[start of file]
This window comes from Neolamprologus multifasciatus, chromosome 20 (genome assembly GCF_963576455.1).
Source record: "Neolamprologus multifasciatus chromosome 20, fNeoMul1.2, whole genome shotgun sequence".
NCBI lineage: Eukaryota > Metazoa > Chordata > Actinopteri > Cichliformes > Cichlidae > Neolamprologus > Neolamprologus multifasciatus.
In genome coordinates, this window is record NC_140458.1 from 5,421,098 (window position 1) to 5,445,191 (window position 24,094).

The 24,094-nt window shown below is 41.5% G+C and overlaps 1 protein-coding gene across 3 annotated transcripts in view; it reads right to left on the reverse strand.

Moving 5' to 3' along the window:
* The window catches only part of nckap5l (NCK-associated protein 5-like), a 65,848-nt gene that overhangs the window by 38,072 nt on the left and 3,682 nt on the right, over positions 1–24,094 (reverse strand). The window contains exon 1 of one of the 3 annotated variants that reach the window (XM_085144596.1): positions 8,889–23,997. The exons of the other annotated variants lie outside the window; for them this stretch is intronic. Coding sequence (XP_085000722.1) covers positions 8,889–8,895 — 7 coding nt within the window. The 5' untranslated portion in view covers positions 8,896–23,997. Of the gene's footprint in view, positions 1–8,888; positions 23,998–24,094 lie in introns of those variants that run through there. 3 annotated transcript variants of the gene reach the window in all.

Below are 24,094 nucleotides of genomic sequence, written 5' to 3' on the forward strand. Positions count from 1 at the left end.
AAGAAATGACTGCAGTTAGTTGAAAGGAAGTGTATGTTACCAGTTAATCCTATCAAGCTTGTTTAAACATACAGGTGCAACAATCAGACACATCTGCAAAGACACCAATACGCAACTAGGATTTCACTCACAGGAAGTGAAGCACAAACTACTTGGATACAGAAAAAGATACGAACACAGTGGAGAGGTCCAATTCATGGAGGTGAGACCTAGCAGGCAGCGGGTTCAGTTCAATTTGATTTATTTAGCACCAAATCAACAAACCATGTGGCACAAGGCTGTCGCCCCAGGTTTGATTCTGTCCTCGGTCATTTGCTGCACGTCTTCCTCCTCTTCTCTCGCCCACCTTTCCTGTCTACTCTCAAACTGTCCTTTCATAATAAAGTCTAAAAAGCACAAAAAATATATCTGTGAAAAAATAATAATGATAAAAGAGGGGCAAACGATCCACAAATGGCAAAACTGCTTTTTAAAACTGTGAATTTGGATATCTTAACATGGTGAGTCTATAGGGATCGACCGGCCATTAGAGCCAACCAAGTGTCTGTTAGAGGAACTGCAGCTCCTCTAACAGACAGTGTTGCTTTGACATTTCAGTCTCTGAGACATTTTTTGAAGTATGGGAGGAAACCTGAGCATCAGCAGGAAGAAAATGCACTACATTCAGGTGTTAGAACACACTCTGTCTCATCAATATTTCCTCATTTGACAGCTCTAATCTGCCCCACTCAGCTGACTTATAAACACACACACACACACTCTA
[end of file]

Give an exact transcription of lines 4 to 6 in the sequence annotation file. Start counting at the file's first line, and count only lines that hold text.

In genome coordinates, this window is record NC_140458.1 from 5,421,098 (window position 1) to 5,445,191 (window position 24,094).

The 24,094-nt window shown below is 41.5% G+C and overlaps 1 protein-coding gene across 3 annotated transcripts in view; it reads right to left on the reverse strand.

Moving 5' to 3' along the window: